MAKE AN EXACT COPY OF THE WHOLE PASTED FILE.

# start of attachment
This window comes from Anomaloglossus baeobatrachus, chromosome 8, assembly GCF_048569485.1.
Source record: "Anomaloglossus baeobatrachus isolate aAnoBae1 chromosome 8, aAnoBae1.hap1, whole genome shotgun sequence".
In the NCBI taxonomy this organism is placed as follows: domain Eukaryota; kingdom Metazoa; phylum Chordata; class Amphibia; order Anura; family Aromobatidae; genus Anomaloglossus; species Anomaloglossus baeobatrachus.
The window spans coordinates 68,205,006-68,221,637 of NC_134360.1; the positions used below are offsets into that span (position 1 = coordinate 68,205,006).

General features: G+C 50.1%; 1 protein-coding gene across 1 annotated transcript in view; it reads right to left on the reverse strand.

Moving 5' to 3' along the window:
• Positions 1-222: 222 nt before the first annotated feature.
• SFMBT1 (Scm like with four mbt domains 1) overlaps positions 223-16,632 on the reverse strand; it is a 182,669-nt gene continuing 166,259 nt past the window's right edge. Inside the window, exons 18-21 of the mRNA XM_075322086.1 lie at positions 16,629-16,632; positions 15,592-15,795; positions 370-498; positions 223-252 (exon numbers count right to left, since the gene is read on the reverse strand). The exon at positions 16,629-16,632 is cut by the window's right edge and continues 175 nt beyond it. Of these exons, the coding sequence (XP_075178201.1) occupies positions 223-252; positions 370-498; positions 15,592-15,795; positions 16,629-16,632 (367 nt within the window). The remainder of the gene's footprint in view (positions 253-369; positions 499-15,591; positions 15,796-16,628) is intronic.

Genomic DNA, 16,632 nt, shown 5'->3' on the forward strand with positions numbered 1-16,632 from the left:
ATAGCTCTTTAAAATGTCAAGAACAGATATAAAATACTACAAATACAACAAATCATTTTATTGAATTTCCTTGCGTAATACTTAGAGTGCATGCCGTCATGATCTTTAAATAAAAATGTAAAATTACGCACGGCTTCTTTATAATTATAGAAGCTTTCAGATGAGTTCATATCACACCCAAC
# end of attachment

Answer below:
This window comes from Anomaloglossus baeobatrachus, chromosome 8, assembly GCF_048569485.1.
Source record: "Anomaloglossus baeobatrachus isolate aAnoBae1 chromosome 8, aAnoBae1.hap1, whole genome shotgun sequence".
In the NCBI taxonomy this organism is placed as follows: domain Eukaryota; kingdom Metazoa; phylum Chordata; class Amphibia; order Anura; family Aromobatidae; genus Anomaloglossus; species Anomaloglossus baeobatrachus.
The window spans coordinates 68,205,006-68,221,637 of NC_134360.1; the positions used below are offsets into that span (position 1 = coordinate 68,205,006).

General features: G+C 50.1%; 1 protein-coding gene across 1 annotated transcript in view; it reads right to left on the reverse strand.

Moving 5' to 3' along the window:
• Positions 1-222: 222 nt before the first annotated feature.
• SFMBT1 (Scm like with four mbt domains 1) overlaps positions 223-16,632 on the reverse strand; it is a 182,669-nt gene continuing 166,259 nt past the window's right edge. Inside the window, exons 18-21 of the mRNA XM_075322086.1 lie at positions 16,629-16,632; positions 15,592-15,795; positions 370-498; positions 223-252 (exon numbers count right to left, since the gene is read on the reverse strand). The exon at positions 16,629-16,632 is cut by the window's right edge and continues 175 nt beyond it. Of these exons, the coding sequence (XP_075178201.1) occupies positions 223-252; positions 370-498; positions 15,592-15,795; positions 16,629-16,632 (367 nt within the window). The remainder of the gene's footprint in view (positions 253-369; positions 499-15,591; positions 15,796-16,628) is intronic.

Genomic DNA, 16,632 nt, shown 5'->3' on the forward strand with positions numbered 1-16,632 from the left:
ATAGCTCTTTAAAATGTCAAGAACAGATATAAAATACTACAAATACAACAAATCATTTTATTGAATTTCCTTGCGTAATACTTAGAGTGCATGCCGTCATGATCTTTAAATAAAAATGTAAAATTACGCACGGCTTCTTTATAATTATAGAAGCTTTCAGATGAGTTCATATCACACCCAAC